It’s almost like a playoff series in October for the Nelson Leafs and the Beaver Valley Nitehawks.The two Murdoch rivals will face off for the fourth time this Kootenay International Junior Hockey League season Friday night in Fruitvale with Nelson holding a 2-1 advantage in the season series thanks to a 3-2 double overtime win last week in the Heritage City.“It certainly provides us a view of what we can expect to compete against to get out of our division,” said Leaf coach Mario DiBella when asked about the early season quirk in the schedule.“I don’t think the team is getting tired of playing BV,” DiBella added.“I think they’re enthusiastic about playing teams they have to beat come playoffs to get out of the Murdoch Division.”Nelson returns home Saturday to face the Castlegar Rebels at 7 p.m. in the NDCC Arena.The Rebels have defeated Nelson twice this season — 3-2 and 5-4 in overtime.Sandhu remains on Injury ListLeaf netminder Jason Sandhu remains on the injury list after suffering a lower body injury four games into the season.The 20-year-old Chilliwack native began to skate again but is not spending much time between the pipes until the body heals.Nelson was able to grab another goalie after then coaching staff acquired Devin Allen from the Melfort Mustangs of the Saskatchewan Junior Hockey League. Allen was instrumental in the Leafs being able to rally from a 2-0 deficit to defeat Beaver Valley in double overtime last week.Thompson on loan to Langley RivermenIn keeping with team philosophy, the Leafs have loaned defenceman Dash Thompson to Langley of the BC Hockey League.“Part of our philosophy is to make sure we’re helping with the development of these players so we wouldn’t hold a player back if we can accommodate the player playing at higher level in an AP position,” DiBella explained.The Rivermen travels to Coquitlam Friday before hosting the Express in a return game Saturday and Trail Smoke Eaters Sunday.Former Leaf Hulston off to SaskatchewanLeafs experienced a brief visit from former center Levi Hulston.DiBella said Hulston, after being released by Langley following a two-game stint, has decided to pursue his Junior A career with Humbolt Broncos of the Saskatchewan Junior Hockey League.“Humbolt pursued Levi all summer so once he was let go by Langley they made their pitch,” DiBella said.“Levi did come to Nelson to practice with us but as a 19-year-old he felt this was his opportunity and I can appreciate that and wish him well.”New players expected soonDiBella said the Leafs are still tweaking the roster as the club enters October.He said the team is expecting a forward and a defenceman into camp as soon as the weekend.”The forwad is very fast with good hands has ability to put puck in the net while the D-man is 6’3″ and gives us the grit I feel we need to help the back end,” DiBella said.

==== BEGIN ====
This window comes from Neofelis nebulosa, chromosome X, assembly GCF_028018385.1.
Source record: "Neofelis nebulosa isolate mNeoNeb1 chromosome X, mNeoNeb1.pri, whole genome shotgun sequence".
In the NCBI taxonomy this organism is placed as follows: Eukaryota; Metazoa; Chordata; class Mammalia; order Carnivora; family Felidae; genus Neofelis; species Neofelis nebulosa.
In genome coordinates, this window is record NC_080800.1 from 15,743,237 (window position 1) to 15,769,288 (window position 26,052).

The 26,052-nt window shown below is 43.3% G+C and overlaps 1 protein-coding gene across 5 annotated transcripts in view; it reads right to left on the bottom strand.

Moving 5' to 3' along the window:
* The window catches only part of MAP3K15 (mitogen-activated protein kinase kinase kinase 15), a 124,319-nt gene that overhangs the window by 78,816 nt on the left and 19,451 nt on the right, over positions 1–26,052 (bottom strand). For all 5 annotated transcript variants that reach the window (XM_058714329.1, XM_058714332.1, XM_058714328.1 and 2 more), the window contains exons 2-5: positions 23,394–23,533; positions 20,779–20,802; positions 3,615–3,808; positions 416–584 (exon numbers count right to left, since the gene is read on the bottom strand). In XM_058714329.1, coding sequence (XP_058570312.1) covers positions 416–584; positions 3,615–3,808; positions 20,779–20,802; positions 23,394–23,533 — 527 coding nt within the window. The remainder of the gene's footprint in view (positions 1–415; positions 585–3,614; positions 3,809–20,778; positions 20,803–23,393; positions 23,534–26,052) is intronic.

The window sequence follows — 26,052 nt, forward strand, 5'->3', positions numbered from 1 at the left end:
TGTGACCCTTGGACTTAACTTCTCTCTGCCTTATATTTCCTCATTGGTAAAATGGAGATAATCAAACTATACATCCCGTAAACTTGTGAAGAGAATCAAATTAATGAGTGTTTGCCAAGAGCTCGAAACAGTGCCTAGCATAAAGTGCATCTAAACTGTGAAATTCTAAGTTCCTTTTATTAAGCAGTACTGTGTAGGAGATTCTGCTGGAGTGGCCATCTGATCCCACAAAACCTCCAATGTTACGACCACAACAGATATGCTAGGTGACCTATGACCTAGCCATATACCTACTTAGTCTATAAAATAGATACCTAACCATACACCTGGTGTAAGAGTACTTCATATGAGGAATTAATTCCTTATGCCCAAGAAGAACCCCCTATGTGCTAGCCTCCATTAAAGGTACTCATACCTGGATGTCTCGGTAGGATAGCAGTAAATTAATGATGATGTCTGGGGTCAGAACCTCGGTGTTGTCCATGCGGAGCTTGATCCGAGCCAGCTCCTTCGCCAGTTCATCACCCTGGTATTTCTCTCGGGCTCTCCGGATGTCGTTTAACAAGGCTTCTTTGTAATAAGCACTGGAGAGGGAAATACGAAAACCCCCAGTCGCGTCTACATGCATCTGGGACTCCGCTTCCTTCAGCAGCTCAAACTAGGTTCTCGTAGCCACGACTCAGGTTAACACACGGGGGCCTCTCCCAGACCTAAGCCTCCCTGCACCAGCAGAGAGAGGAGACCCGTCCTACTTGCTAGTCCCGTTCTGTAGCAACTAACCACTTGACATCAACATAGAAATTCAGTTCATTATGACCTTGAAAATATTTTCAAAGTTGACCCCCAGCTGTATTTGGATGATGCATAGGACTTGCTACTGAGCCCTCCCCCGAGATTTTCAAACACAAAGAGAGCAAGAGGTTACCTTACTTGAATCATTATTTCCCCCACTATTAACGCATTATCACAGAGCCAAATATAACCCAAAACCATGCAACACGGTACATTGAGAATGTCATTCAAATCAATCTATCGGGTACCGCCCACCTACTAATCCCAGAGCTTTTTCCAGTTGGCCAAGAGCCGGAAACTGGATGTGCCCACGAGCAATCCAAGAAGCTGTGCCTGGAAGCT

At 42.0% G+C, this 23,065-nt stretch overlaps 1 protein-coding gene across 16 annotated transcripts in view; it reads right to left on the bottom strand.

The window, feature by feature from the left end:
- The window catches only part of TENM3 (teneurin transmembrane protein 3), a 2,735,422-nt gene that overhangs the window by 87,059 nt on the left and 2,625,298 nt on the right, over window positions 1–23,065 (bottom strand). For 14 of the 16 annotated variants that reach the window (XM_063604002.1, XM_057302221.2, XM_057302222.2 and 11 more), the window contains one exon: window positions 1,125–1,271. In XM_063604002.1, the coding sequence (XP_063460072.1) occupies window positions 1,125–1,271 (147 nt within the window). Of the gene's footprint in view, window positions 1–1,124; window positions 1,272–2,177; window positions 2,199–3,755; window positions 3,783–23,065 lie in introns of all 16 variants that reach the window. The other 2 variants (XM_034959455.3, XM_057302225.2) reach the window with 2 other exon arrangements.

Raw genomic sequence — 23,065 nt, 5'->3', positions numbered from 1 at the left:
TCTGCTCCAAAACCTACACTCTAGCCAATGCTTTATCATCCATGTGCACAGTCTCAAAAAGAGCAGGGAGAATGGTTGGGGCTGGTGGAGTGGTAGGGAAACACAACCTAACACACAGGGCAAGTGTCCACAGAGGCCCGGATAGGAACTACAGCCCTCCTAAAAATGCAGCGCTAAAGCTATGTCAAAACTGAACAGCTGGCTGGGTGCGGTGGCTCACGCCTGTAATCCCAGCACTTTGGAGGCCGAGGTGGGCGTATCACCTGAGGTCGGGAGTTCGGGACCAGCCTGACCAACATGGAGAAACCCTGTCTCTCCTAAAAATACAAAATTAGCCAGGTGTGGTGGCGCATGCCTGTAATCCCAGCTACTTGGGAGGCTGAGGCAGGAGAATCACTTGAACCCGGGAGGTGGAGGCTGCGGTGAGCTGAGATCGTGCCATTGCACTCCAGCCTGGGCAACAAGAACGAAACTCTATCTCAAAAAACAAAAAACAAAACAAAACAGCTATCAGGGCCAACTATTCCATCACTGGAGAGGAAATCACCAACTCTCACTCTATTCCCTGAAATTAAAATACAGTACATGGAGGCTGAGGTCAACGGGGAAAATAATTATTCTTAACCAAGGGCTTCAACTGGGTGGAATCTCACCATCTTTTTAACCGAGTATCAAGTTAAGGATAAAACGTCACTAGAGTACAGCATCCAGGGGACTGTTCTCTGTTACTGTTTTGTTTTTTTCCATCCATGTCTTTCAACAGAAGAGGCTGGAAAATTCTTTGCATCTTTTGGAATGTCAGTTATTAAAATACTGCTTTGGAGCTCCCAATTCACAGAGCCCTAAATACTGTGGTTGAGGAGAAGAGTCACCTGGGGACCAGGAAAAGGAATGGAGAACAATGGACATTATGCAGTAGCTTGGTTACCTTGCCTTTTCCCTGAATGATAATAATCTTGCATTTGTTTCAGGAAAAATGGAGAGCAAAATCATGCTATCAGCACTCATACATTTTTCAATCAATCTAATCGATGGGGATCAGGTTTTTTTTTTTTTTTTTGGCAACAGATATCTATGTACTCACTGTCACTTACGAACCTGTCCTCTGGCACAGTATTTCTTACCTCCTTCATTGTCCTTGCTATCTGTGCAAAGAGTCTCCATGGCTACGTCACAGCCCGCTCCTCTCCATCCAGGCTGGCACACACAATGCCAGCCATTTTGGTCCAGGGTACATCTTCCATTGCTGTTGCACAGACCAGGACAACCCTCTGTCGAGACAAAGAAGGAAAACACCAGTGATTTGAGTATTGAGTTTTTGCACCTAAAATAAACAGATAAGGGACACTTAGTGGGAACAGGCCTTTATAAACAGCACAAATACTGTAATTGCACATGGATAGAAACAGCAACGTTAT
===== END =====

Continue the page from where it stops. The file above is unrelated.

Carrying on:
The much-hyped proof of cosmic inflation a few months ago has been discredited, revealing more about how science is done in the media age than about reality.Back in March (3/17/14), champagne was served in the home of Andrei Linde after young scientists brought him proof of cosmic inflation. A strong polarization signal “consistent” with inflation was declared by the BICEP2 team in Antarctica after their analysis of data from the cosmic microwave background (CMB) radiation. News reporters went wild with the “biggest cosmological discovery in decades.” There was talk of a Nobel Prize for the three gurus of inflation (Guth, Linde, and Starobinsky), and indeed, those three shared the $1 million Kavli Prize shortly afterward. (See “Inflation Concocted to Avoid a Young, Perfect Universe,” 7/01/14).By May and June, some reporters were backpedaling, taking a “wait and see” attitude, as data from the ESA’s Planck mission, forthcoming in fall, might bridle the enthusiasm. Those were the wise reporters. Newly-announced Planck results show a strong likelihood that BICEP2 was flexing its own weakness. The signal, it turns out, was most likely due to dust in our local galaxy. Adrian Cho writes for Science Magazine:A crumbling claim that appeared to reveal the workings of the big bang may instead say more about how science is done in an age of incessant news coverage. In March, researchers working with a specialized telescope at the South Pole, known as BICEP2, claimed that by studying the afterglow of the big bang—the so-called cosmic microwave background—they had discovered direct evidence that the newborn cosmos had undergone a bizarre exponential growth spurt known as cosmic inflation. Now, researchers from the European Space Agency’s Planck spacecraft have shown that radiation from dust in our galaxy accounts for some, and possibly all, of the BICEP signal. Curiously, the BICEP and Planck teams took very different tacks in publicizing their results. The BICEP team held a press conference and issued a bold press release. The Planck team did not—because they did not want the press to jump to the conclusion that they had definitively proved the BICEP result wrong.The remaining uncertainty may allow the BICEP team to adopt its own “wait and see” attitude and still hold out hope. Michael Slezak at New Scientist is not so charitable, putting the worst possible spin on the Planck results:Inflation is dead, long live inflation! The very results hailed this year as demonstrating a consequence of inflationary models of the universe – and therefore pointing to the existence of multiverses – now seem to do the exact opposite. If the results can be trusted at all, they now suggest inflation is wrong, raising the possibility of cyclic universes that existed before the big bang.The proof of inflation has become proof of non-inflation? That’s what David Parkinson of the University of Queensland is now claiming from his own analysis of the results. Slezak reports: “Counter to what the BICEP2 collaboration said initially, Parkinson’s analysis suggests the BICEP2 results actually rule out any reasonable form of inflationary theory.” But there are several inflationary models. How many of them have been ruled out? “Most of them, to be honest,” replied Parkinson.The smart money is now betting on the Planck bandwagon, leaving BICEP in the dust. As if it couldn’t get worse for the inflation bandwagon, Slezak brings in another hostile witness:Paul Steinhardt of Princeton University, who helped develop inflationary theory but is now scathing of it, says this is potentially a blow for the theory, but that it pales in significance with inflation’s other problems.Steinhardt says that the models are oversimplified, for one thing, and for another, once inflation starts, they can’t stop it. It breaks up into an infinite number of universes, where anything and everything can happen. So instead of providing understanding to science, it “predicts everything”—anything that is conceivable happens somewhere. Isn’t that a strength, rather than a weakness? No, Steinhardt explains:Steinhardt says the point of inflation was to explain a remarkably simple universe. “So the last thing in the world you should be doing is introducing a multiverse of possibilities to explain such a simple thing,” he says. “I think it’s telling us in the clearest possible terms that we should be able to understand this and when we understand it it’s going to come in a model that is extremely simple and compelling. And we thought inflation was it – but it isn’t.”It hardly seems desirable, therefore, for the BICEP2 to cling to any remaining hope that further refinements of the Planck results will support inflation. Who would want a theory that does the opposite of what science is supposed to do?We’re wondering why Guth & Linde didn’t get the Ig Nobel Prize. Has there ever been a crazier idea than inflation put forth in the name of science? Actually, yes; New Scientist reminds us of Hugh Everett, a sophomoric (wise fool) atheist who misused his God-given brain power to suppose that every quantum choice spins off another universe (the “many-worlds” interpretation of quantum mechanics). That’s another example of what we shall call the Guth Goof: concocting a solution to a problem that makes the problem infinitely worse. Read again how Alan Guth (Grand Unified Theory Huckster) ran from the light of a perfect, young universe into the darkness of his own imagination (7/01/14; read also 5/17/14 to see he’s not alone). (Visited 75 times, 1 visits today)FacebookTwitterPinterestSave分享0